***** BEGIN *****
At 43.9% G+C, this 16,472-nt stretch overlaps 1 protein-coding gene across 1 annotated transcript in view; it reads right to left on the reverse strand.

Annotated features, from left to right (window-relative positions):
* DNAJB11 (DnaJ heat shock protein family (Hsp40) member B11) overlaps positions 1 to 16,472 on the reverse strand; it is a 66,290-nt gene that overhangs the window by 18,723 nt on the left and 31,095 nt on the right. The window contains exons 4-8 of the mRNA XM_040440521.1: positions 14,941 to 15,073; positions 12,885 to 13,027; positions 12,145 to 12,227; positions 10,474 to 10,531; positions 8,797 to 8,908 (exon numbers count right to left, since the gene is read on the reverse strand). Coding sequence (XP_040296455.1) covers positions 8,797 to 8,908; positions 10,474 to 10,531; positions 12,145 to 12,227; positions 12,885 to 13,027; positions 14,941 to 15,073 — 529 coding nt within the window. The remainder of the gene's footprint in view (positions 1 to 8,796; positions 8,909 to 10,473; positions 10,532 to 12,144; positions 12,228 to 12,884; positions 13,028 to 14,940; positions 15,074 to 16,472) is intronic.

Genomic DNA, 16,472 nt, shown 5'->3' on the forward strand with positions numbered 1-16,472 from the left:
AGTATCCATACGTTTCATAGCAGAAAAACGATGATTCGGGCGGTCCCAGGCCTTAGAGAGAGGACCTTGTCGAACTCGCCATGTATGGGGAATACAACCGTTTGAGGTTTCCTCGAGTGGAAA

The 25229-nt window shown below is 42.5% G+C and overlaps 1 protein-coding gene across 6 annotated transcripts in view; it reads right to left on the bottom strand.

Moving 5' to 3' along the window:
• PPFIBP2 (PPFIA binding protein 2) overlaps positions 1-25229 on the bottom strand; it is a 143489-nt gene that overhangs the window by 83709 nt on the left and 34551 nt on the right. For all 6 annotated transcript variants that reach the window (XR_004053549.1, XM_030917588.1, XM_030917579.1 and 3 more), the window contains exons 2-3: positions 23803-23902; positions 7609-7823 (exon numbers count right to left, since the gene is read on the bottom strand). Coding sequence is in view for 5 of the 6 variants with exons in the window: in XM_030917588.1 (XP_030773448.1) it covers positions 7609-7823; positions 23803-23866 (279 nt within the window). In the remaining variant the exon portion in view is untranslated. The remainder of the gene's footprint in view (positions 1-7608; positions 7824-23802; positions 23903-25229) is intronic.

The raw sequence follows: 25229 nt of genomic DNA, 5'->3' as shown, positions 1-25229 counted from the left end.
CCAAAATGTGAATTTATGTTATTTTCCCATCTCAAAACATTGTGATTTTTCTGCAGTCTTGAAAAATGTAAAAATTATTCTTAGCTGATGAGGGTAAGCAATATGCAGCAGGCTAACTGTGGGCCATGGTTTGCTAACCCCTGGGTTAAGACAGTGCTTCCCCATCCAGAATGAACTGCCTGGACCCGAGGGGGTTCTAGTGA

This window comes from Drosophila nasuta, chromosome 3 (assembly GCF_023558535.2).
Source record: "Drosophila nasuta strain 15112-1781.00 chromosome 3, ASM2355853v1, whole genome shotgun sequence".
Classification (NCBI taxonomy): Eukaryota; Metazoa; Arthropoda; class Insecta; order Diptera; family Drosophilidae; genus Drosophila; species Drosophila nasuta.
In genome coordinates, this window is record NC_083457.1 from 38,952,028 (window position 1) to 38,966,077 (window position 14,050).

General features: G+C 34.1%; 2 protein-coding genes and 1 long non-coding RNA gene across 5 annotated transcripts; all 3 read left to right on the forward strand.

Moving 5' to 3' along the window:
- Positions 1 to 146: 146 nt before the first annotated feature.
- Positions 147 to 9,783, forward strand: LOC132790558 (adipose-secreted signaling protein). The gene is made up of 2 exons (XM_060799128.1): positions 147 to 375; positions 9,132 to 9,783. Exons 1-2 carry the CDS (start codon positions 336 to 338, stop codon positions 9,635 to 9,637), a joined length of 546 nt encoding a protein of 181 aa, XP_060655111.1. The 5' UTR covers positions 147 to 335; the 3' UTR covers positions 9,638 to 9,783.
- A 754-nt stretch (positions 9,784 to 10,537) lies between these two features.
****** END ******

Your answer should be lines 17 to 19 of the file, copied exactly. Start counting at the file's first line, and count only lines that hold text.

- Positions 1 to 146: 146 nt before the first annotated feature.
- Positions 147 to 9,783, forward strand: LOC132790558 (adipose-secreted signaling protein). The gene is made up of 2 exons (XM_060799128.1): positions 147 to 375; positions 9,132 to 9,783. Exons 1-2 carry the CDS (start codon positions 336 to 338, stop codon positions 9,635 to 9,637), a joined length of 546 nt encoding a protein of 181 aa, XP_060655111.1. The 5' UTR covers positions 147 to 335; the 3' UTR covers positions 9,638 to 9,783.
- A 754-nt stretch (positions 9,784 to 10,537) lies between these two features.